Reading time: three minutes.
Are there scarier words in the world than “Trust me!”? I’ve got older brothers. Growing up, when I heard “Trust me,” it was usually followed by something cataclysmic, a couple of bruises and potentially a few stitches. Over the years, we all learn that the safest response to the question, “Do you trust me?” is “Of course not! Do I look like Charlie Brown?”
The Christian faith is based on trust. God is trustworthy. And we’re learning to trust each other.
The story of the Scriptures is partly the story pf people like you and me who can’t be trusted because our character has been twisted and corrupted by sin. But the story of the Scriptures is mostly the story of our God who is perfectly trustworthy in every way.
God has proven Himself faithful to His promises over and over in every generation through all the ages. It’s a wondrous and world changing thing when His faithful people put their faith and trust in Him. Then they become trustworthy too!
Jesus showed the disciples that He could be trusted. Then He left them in charge.
When our trust and reliance is entirely on God’s grace and mercy, and when we all together are prayerfully and sincerely seeking God’s will for His kingdom work in our congregations, then we can learn to trust one another as leaders in the Church.
When the people of a congregation know that their pastor has only the will of God and their best interests in mind, they can learn to trust him. Sadly, in many of our congregations, that trust has been broken. That happens in numerous ways.
It’s tragic when the Pastor’s life gets out of balance spiritually, relationally, emotionally or physically. Far too often that leads to poor judgment, poor decisions, misbehavior; the kinds of things that can destroy trust.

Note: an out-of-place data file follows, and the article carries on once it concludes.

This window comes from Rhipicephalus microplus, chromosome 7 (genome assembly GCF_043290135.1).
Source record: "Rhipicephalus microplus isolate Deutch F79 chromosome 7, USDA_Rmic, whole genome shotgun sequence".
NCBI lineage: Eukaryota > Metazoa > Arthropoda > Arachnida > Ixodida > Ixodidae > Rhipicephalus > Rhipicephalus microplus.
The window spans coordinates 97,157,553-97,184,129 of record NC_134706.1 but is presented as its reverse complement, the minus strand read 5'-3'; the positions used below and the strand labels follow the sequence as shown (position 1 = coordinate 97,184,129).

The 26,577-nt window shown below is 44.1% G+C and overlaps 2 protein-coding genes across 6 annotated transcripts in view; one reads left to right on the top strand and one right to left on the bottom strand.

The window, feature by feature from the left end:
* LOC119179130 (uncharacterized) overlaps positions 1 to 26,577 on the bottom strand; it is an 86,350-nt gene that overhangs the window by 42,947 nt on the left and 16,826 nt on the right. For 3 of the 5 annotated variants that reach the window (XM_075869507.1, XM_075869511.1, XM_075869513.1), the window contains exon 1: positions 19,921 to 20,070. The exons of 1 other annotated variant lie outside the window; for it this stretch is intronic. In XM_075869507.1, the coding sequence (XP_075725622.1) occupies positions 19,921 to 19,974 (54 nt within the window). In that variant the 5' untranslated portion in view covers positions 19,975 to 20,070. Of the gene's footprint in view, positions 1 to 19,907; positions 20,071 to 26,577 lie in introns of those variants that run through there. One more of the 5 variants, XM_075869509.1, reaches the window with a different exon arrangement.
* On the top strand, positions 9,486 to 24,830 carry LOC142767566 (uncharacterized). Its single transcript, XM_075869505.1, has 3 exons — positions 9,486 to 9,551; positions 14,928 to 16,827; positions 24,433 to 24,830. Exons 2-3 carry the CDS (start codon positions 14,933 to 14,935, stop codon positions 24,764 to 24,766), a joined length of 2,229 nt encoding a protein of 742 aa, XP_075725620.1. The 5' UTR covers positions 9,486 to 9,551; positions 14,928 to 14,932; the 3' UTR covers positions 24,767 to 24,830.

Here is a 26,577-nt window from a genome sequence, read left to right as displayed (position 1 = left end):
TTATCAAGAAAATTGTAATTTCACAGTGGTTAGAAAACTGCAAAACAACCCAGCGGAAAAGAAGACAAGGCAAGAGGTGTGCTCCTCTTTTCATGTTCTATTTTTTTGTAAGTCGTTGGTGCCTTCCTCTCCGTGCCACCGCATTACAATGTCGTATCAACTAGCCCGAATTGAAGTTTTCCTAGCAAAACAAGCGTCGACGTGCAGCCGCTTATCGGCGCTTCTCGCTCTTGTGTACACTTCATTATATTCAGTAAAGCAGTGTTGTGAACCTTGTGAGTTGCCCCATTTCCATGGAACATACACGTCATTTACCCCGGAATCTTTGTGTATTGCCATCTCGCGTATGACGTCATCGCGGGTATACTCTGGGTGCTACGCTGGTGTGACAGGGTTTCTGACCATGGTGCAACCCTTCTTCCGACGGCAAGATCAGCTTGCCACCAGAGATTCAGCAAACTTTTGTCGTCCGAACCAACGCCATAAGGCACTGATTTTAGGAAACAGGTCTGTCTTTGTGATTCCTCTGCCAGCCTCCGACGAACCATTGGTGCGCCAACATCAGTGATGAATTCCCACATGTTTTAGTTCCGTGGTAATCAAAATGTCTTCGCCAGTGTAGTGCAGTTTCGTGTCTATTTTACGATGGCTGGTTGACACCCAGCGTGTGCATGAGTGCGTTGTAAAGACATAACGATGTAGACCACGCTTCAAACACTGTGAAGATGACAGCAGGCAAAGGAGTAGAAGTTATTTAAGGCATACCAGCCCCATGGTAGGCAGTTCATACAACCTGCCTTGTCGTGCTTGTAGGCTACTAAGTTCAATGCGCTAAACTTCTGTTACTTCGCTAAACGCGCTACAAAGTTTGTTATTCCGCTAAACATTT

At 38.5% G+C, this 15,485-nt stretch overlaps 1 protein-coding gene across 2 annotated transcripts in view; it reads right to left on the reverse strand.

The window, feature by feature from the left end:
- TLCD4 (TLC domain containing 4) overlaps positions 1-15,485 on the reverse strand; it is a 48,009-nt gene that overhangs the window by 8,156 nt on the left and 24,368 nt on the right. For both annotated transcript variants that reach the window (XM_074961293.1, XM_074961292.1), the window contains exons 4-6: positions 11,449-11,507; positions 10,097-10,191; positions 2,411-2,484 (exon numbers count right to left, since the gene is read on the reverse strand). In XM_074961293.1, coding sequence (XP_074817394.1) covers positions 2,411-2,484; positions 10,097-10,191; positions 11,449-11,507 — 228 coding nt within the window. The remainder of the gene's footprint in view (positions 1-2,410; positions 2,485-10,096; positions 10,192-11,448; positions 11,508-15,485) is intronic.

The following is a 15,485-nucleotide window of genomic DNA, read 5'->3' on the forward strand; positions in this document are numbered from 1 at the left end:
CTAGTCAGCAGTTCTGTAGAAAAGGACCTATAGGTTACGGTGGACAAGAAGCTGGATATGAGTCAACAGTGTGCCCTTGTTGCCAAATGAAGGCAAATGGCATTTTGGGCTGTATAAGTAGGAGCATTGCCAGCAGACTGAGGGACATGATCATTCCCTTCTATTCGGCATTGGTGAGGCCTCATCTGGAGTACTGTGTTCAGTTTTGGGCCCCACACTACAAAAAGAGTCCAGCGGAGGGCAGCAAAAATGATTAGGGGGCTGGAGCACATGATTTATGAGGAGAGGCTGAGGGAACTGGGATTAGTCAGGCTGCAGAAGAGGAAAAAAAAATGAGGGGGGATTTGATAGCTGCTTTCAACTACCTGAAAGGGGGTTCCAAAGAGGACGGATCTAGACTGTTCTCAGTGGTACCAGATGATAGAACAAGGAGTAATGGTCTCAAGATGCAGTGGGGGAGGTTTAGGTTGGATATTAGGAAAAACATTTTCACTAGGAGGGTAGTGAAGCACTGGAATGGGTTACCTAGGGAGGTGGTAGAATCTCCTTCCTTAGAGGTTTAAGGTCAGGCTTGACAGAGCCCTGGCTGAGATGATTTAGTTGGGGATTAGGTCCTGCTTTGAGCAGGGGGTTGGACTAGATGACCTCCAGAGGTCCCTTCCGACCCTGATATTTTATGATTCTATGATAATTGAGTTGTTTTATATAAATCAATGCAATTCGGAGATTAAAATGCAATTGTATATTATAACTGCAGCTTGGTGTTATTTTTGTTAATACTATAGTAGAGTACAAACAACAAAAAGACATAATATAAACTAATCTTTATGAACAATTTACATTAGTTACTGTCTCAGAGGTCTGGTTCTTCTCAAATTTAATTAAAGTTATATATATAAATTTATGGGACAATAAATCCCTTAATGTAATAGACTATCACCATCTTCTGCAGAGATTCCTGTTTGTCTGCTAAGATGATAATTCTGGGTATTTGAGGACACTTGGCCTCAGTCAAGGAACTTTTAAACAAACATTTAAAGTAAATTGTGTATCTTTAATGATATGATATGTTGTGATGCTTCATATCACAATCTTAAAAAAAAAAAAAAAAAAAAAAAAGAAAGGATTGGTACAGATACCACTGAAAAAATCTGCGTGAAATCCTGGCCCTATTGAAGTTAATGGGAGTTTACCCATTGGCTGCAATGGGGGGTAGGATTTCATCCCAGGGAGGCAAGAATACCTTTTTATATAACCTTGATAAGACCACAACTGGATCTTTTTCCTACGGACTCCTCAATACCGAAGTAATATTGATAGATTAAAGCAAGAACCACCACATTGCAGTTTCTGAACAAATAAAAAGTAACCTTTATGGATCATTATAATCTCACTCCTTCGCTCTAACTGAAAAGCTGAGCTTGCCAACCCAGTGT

But I’m becoming more and more convinced that when the Pastor and the people work hard to establish trust for one another (notice: it goes both ways!) they can dare and do great things for the Lord’s mission on earth.
When the relationships in church are strong, everything else seems to fall into place. We use a “marker” of relational wellbeing that talks about trust, respect and love. We earn trust by showing love and respect for others. Lack of love and lack of respect undermines trust.
In thirty years as a parish pastor, I tried a lot of things that just, plain didn’t work out. I did a few that were really bad ideas, too. I’d love to hear one of your stories of trying something that led to a miserable failure in your ministry, and then moving along to the next adventure. It’s possible to have colossal disappointments and not be destroyed by them, because the grace that inhabits strong relationships allows for blunders.
Trust breeds trust. How wonderful to hear from people at the church, “Try again, Pastor. We know you’re not perfect, but you’re trying to lead us forward. Let’s try something new.”
How’s the trust where you serve? What could you do to help build that trust? It will be worth it.
Thanks for reading.
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